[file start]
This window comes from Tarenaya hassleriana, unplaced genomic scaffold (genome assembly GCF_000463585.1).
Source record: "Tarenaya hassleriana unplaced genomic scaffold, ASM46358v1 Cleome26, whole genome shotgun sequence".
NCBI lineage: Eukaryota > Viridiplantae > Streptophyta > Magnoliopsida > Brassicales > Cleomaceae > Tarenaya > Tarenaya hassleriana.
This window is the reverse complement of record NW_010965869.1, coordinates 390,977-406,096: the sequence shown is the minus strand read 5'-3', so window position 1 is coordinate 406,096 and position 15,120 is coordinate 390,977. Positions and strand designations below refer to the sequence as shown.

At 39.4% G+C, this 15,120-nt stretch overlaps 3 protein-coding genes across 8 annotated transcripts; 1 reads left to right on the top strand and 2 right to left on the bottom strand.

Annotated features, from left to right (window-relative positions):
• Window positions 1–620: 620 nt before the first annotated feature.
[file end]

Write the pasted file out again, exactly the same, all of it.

This window comes from Tarenaya hassleriana, unplaced genomic scaffold (genome assembly GCF_000463585.1).
Source record: "Tarenaya hassleriana unplaced genomic scaffold, ASM46358v1 Cleome26, whole genome shotgun sequence".
NCBI lineage: Eukaryota > Viridiplantae > Streptophyta > Magnoliopsida > Brassicales > Cleomaceae > Tarenaya > Tarenaya hassleriana.
This window is the reverse complement of record NW_010965869.1, coordinates 390,977-406,096: the sequence shown is the minus strand read 5'-3', so window position 1 is coordinate 406,096 and position 15,120 is coordinate 390,977. Positions and strand designations below refer to the sequence as shown.

At 39.4% G+C, this 15,120-nt stretch overlaps 3 protein-coding genes across 8 annotated transcripts; 1 reads left to right on the top strand and 2 right to left on the bottom strand.

Annotated features, from left to right (window-relative positions):
• Window positions 1–620: 620 nt before the first annotated feature.